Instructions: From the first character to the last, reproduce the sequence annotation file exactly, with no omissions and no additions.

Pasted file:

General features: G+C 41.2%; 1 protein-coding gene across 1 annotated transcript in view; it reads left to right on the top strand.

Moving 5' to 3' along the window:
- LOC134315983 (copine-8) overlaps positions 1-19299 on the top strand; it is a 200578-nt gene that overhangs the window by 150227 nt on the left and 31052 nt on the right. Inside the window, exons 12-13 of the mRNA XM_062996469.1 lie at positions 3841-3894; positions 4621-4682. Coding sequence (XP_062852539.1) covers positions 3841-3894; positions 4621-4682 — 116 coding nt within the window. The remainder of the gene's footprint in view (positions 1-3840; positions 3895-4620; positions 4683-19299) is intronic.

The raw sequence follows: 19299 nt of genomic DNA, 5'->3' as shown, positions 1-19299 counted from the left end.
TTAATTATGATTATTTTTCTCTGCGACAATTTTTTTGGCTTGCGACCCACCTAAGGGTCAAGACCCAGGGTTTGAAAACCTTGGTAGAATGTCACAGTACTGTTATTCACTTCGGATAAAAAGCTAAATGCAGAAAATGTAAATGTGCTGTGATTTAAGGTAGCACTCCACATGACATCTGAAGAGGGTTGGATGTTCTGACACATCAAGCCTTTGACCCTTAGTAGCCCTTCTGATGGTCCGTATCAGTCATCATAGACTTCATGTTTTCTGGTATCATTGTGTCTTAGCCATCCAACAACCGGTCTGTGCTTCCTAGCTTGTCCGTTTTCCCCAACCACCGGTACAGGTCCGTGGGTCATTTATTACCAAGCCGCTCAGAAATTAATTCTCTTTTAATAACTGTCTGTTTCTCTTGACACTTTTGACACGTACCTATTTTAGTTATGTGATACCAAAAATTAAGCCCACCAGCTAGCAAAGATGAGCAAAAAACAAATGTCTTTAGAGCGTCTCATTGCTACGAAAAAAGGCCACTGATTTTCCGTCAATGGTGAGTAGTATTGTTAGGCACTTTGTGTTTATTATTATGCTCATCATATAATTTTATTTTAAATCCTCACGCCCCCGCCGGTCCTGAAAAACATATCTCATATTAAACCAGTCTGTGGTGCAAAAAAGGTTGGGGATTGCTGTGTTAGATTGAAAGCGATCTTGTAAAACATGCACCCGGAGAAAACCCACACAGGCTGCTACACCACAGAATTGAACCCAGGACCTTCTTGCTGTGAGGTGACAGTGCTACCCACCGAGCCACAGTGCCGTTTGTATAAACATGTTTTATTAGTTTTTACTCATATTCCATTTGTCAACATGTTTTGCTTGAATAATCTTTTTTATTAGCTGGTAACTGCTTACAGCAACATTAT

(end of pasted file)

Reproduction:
General features: G+C 41.2%; 1 protein-coding gene across 1 annotated transcript in view; it reads left to right on the top strand.

Moving 5' to 3' along the window:
- LOC134315983 (copine-8) overlaps positions 1-19299 on the top strand; it is a 200578-nt gene that overhangs the window by 150227 nt on the left and 31052 nt on the right. Inside the window, exons 12-13 of the mRNA XM_062996469.1 lie at positions 3841-3894; positions 4621-4682. Coding sequence (XP_062852539.1) covers positions 3841-3894; positions 4621-4682 — 116 coding nt within the window. The remainder of the gene's footprint in view (positions 1-3840; positions 3895-4620; positions 4683-19299) is intronic.

The raw sequence follows: 19299 nt of genomic DNA, 5'->3' as shown, positions 1-19299 counted from the left end.
TTAATTATGATTATTTTTCTCTGCGACAATTTTTTTGGCTTGCGACCCACCTAAGGGTCAAGACCCAGGGTTTGAAAACCTTGGTAGAATGTCACAGTACTGTTATTCACTTCGGATAAAAAGCTAAATGCAGAAAATGTAAATGTGCTGTGATTTAAGGTAGCACTCCACATGACATCTGAAGAGGGTTGGATGTTCTGACACATCAAGCCTTTGACCCTTAGTAGCCCTTCTGATGGTCCGTATCAGTCATCATAGACTTCATGTTTTCTGGTATCATTGTGTCTTAGCCATCCAACAACCGGTCTGTGCTTCCTAGCTTGTCCGTTTTCCCCAACCACCGGTACAGGTCCGTGGGTCATTTATTACCAAGCCGCTCAGAAATTAATTCTCTTTTAATAACTGTCTGTTTCTCTTGACACTTTTGACACGTACCTATTTTAGTTATGTGATACCAAAAATTAAGCCCACCAGCTAGCAAAGATGAGCAAAAAACAAATGTCTTTAGAGCGTCTCATTGCTACGAAAAAAGGCCACTGATTTTCCGTCAATGGTGAGTAGTATTGTTAGGCACTTTGTGTTTATTATTATGCTCATCATATAATTTTATTTTAAATCCTCACGCCCCCGCCGGTCCTGAAAAACATATCTCATATTAAACCAGTCTGTGGTGCAAAAAAGGTTGGGGATTGCTGTGTTAGATTGAAAGCGATCTTGTAAAACATGCACCCGGAGAAAACCCACACAGGCTGCTACACCACAGAATTGAACCCAGGACCTTCTTGCTGTGAGGTGACAGTGCTACCCACCGAGCCACAGTGCCGTTTGTATAAACATGTTTTATTAGTTTTTACTCATATTCCATTTGTCAACATGTTTTGCTTGAATAATCTTTTTTATTAGCTGGTAACTGCTTACAGCAACATTAT